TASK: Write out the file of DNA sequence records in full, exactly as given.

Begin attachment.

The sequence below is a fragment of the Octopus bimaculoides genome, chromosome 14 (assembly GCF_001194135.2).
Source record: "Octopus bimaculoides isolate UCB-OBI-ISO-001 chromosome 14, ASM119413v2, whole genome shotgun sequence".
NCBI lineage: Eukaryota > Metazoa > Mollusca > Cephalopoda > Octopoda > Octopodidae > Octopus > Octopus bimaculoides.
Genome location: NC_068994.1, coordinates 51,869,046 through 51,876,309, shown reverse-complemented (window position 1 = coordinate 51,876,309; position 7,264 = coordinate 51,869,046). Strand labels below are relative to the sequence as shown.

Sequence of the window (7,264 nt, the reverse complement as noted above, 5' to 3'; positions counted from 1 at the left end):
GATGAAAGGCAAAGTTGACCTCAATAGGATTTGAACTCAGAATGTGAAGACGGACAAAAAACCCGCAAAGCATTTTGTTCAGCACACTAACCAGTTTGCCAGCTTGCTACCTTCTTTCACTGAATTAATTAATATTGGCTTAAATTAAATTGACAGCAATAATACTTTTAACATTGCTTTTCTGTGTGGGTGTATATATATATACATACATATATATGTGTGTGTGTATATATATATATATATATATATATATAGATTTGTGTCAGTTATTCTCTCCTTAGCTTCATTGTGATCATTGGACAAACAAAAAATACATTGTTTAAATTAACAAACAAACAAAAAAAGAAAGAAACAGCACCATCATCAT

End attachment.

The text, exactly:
The sequence below is a fragment of the Octopus bimaculoides genome, chromosome 14 (assembly GCF_001194135.2).
Source record: "Octopus bimaculoides isolate UCB-OBI-ISO-001 chromosome 14, ASM119413v2, whole genome shotgun sequence".
NCBI lineage: Eukaryota > Metazoa > Mollusca > Cephalopoda > Octopoda > Octopodidae > Octopus > Octopus bimaculoides.
Genome location: NC_068994.1, coordinates 51,869,046 through 51,876,309, shown reverse-complemented (window position 1 = coordinate 51,876,309; position 7,264 = coordinate 51,869,046). Strand labels below are relative to the sequence as shown.

Sequence of the window (7,264 nt, the reverse complement as noted above, 5' to 3'; positions counted from 1 at the left end):
GATGAAAGGCAAAGTTGACCTCAATAGGATTTGAACTCAGAATGTGAAGACGGACAAAAAACCCGCAAAGCATTTTGTTCAGCACACTAACCAGTTTGCCAGCTTGCTACCTTCTTTCACTGAATTAATTAATATTGGCTTAAATTAAATTGACAGCAATAATACTTTTAACATTGCTTTTCTGTGTGGGTGTATATATATATACATACATATATATGTGTGTGTGTATATATATATATATATATATATATATAGATTTGTGTCAGTTATTCTCTCCTTAGCTTCATTGTGATCATTGGACAAACAAAAAATACATTGTTTAAATTAACAAACAAACAAAAAAAGAAAGAAACAGCACCATCATCAT